Get Medical Attention: When a person is injured severely enough to be qualified for workers’ compensation benefits, these injuries often require immediate medical assistance. For work-related injuries, employers are required by law to pay for reasonable medical treatment to either remedy the injury or get to the point where no further rehabilitation can be reached. An employee has the right to see their choice of a medical professional.

Inform the Employer: To receive benefits, an employee must inform their employer. Certain time restrictions can prevent a person from receiving full potential benefits. In Illinois, an employee has 45 days to inform their employer about a work-related injury. This can be done either in person, or in writing, but it is recommended an employee does both and document when the employer was informed.

Learn about Benefits: For injuries that prevent an employee from working for three or more days, an employer is required to report the injury to the Workers’ Compensation Commission. For any lost time at work, employers are eligible to receive modified weekly payments based on their current pay until they can return to the workforce.

Contact a Cook County Workers’ Compensation Attorney

While a worker does not need representation when filing for workers’ compensation, having an experienced Chicago workers’ compensation attorney to explain the system will minimize issues during the process. If there is any resistance from either employers or insurance companies, an attorney will be able to stand up for the rights of the employee.

 

Source:

https://www2.illinois.gov/sites/iwcc/Documents/icpnFORM.pdf

What to Expect After a Workplace Injury

November 13th, 2019 at 9:59 am

IL workers comp attorney, Illinois work injury lawyerLarge workplace deaths in the early 1900s are what began the workers’ compensation laws we know today. Most notably, the 1909 Cherry, Illinois coal mining fire that killed 259 men and boys, which was one of the most deadly coal mining accidents in the United States. Three years later, the first workers’ compensation laws in Illinois were passed. Today, most employers are required to have workers’ compensation insurance, and it is as important as ever for employees who are injured and cannot return to work.

There are endless ways a person can get injured. Workers’ compensation is for when an injury is severe enough to prevent a person from working or carry on with a normal life. Whether permanently or temporarily disabled, workers’ compensation covers lost wages and medical bills related to the work injury. The more severe the injury, the more a person is likely to receive. It is an employee’s right to file for workers’ compensation, but it can be confusing where to start and what to expect after a workplace injury.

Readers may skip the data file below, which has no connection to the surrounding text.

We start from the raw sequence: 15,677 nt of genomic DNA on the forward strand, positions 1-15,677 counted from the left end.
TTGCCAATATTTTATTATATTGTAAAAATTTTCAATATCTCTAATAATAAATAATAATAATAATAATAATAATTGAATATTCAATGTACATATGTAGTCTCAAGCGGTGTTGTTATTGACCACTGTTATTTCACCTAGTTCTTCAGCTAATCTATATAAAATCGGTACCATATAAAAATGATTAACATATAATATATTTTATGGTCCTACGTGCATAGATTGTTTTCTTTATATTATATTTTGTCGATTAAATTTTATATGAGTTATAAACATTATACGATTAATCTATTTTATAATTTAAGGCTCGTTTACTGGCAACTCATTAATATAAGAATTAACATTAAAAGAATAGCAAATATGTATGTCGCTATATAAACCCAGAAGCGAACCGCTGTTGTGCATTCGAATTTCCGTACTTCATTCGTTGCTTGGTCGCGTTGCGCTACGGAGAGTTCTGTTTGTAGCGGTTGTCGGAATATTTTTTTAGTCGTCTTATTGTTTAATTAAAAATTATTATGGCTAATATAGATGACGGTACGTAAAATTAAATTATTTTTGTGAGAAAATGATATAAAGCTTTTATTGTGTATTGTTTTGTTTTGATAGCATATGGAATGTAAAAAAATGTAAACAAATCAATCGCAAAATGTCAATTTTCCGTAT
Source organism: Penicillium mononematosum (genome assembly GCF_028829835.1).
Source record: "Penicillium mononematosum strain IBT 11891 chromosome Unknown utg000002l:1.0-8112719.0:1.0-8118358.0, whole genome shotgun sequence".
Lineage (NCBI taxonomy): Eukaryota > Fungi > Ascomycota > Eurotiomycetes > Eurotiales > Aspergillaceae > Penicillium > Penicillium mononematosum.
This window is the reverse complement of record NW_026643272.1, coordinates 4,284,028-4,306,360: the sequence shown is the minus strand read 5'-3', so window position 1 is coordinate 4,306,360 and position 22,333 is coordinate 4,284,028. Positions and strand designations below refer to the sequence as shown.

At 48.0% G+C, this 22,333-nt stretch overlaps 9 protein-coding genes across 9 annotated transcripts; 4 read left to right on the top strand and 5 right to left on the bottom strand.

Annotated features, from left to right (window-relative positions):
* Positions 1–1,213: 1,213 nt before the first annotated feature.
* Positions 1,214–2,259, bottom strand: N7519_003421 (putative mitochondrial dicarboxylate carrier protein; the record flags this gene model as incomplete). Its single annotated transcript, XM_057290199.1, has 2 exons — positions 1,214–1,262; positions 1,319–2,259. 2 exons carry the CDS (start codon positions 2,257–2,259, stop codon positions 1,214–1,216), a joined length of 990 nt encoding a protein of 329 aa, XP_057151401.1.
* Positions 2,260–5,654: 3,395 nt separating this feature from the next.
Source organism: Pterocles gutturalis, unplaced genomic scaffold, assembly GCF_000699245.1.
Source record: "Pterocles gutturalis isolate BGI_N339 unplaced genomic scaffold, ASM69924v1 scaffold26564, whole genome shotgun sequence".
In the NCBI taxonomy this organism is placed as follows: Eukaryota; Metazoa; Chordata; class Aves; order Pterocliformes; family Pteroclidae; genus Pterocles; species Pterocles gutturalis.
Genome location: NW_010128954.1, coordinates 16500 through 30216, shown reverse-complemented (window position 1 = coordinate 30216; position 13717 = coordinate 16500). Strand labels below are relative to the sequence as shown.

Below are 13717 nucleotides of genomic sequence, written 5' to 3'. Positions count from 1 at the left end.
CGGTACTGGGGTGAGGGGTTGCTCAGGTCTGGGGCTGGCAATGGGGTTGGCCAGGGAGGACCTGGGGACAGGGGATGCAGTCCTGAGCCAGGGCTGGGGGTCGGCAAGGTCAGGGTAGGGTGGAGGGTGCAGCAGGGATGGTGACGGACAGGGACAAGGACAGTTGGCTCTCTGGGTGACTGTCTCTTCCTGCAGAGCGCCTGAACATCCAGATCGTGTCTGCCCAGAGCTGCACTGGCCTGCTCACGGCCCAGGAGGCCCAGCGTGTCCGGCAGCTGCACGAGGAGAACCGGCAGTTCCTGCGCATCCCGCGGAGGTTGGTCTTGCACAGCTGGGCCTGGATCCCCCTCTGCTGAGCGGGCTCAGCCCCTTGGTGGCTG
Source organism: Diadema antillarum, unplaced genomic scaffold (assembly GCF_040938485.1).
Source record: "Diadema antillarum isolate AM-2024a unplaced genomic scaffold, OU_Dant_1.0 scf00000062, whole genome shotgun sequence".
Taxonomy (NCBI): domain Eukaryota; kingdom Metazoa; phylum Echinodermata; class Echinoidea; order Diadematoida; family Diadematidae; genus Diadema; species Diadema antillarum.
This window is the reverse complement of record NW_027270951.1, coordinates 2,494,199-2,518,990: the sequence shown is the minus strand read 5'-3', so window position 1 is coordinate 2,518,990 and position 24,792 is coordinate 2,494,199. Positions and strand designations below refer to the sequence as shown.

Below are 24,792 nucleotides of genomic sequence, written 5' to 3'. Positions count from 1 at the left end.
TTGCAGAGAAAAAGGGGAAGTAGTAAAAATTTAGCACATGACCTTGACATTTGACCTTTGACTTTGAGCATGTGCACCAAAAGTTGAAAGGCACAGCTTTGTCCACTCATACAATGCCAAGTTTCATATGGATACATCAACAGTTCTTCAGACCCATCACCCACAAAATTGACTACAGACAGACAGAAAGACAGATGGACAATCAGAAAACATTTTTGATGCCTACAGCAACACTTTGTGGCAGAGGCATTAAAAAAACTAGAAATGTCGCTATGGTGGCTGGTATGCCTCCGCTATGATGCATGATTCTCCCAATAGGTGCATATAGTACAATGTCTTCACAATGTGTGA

For life-threatening injuries, it is important to seek medical assistance right away. Otherwise, one of the first things an injured person should do is notify their employer. In Illinois, an employee has 45 days from the accident to report the injuries. The only exceptions are for radiation exposure, in which an employee has 90 days. For an occupational disease, the employee must notify the employer as soon as the condition is known.

After the injury is reported, the employer will notify their insurance company. For any injury that takes an employee out of work for three days, the employer as a month to report it to the commission. After the three day mark for being out of work due to injury, the employer must begin benefits or give a written reason why benefits are being withheld.

After a case is reported to the commission it is given a case number and it is assigned to an arbitrator. To receive future benefits, an employee will have to file a claim. This is how a person to ensure all benefits are paid out. An employee has three years to file a claim in most cases.

Contact a Chicago Workers’ Compensation Attorney

Although an attorney is not required to file a claim with the workers’ compensation commission, having the legal counsel is in your best interest if the case is disputed. An insurance company and employer will have a lawyer, so it is important to level the playing field with an experienced Cook County workers’ compensation attorney. Contact us at 630-574-2288 to arrange a free consultation today.

 

Sources:

https://www2.illinois.gov/sites/iwcc/resources/Pages/faq.aspx

https://www2.illinois.gov/sites/iwcc/Documents/handbook.pdf